If you’re reading this, you have likely already noticed that the world has not ended. Were the Mayan’s wrong? Well, not exactly.
While it’s impossible to say with certainty that the world will not end on any given day, there is no reason to believe that this one is different from any other. As it turns out, the “prediction” gleaned from the Mayan Long Count calendar was vastly inaccurate and in fact a gross misinterpretation of the facts.
Imagine an archaeologist from 5,000 years in our future finding your 2012 Cutest Baby Animals! wall calendar and jumping to the conclusion that, since there are no more entries past December 31st, our civilization must have been predicting that the world was going to end. Of course, we know that the 2012 edition of our calendar is not our whole calendar – it is simply a one year chunk of it. We just start counting again at January 1st 2013 and go on our merry way. Happy New Year!
Well, the Mayan calendar works the same way. Check out these articles, here and here to see how the Mayan Long Count calendar actually works. It is actually quite sophisticated and has the ability to count into the millions of years and beyond, just like the Gregorian one that we use.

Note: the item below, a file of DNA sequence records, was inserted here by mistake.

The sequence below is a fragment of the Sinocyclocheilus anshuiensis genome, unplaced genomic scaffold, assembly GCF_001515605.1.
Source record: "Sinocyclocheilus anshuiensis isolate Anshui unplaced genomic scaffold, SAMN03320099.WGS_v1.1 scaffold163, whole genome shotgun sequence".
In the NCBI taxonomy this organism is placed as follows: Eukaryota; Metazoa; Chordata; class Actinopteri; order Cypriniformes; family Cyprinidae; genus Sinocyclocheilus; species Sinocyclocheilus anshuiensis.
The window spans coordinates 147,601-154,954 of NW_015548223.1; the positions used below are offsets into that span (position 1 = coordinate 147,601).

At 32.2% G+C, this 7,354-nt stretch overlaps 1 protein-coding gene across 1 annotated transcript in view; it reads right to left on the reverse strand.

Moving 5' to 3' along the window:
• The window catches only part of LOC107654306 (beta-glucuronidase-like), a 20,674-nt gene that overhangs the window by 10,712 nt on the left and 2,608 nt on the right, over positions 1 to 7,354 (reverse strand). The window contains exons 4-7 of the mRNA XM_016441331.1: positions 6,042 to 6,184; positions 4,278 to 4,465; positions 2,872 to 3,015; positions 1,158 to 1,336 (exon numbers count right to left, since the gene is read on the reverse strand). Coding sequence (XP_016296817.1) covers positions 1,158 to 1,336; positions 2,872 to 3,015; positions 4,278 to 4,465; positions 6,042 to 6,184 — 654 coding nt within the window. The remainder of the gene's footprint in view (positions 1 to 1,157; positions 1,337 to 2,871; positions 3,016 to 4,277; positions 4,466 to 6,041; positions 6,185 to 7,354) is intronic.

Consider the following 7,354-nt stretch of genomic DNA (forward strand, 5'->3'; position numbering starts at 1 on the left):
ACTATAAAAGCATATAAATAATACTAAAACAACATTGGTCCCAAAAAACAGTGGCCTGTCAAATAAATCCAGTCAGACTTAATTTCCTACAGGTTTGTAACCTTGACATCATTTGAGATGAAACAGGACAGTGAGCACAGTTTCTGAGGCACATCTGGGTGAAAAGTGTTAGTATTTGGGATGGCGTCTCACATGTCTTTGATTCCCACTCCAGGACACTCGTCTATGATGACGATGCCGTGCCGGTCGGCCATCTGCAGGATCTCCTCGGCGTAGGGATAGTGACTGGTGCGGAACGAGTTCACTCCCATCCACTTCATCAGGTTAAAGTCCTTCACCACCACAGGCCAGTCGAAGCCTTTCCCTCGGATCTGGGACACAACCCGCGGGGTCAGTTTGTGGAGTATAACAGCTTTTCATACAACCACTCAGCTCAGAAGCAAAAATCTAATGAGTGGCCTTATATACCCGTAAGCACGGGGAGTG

That said, there is still certain significance to today’s date, according to the Mayans. In fact, today marks the end of the 13th b’ak’tun. A b’ak’tun is a long period of time – approximately 144,000 days – and 13 of them was considered by the Mayans to be the “cycle of creation.” It was this terminology that led to the myth of a Mayan Armageddon. What happens when this cycle of creation is over? Does everything end? Well, in a word, no.
Consider that the Judeo-Christian mythology says God created Heaven and Earth in 6 days, and on the 7th He rested. This gives rise to our 7-day week with Sunday as the day of rest. So then, this “cycle of creation” is 7 days long. But does the world end every Sunday? Of course not, we just start over again on Monday and begin working our way to the next weekend.
The Mayan calendar is no different. Of course, there is much more significance placed on the date because the cycle is considerably longer. Thirteen b’ak’tuns is over 5,000 years, so it’s probably more akin to our millennium celebration of the year 2000. In fact, the Mayans would refer to it as a time of “rebirth” and worthy of celebration. But, tomorrow they will begin counting in the 14th B’ak’tun beginning a shiny new cycle of 13.
So welcome to 220.127.116.11.1, and Happy New B’ak’tun!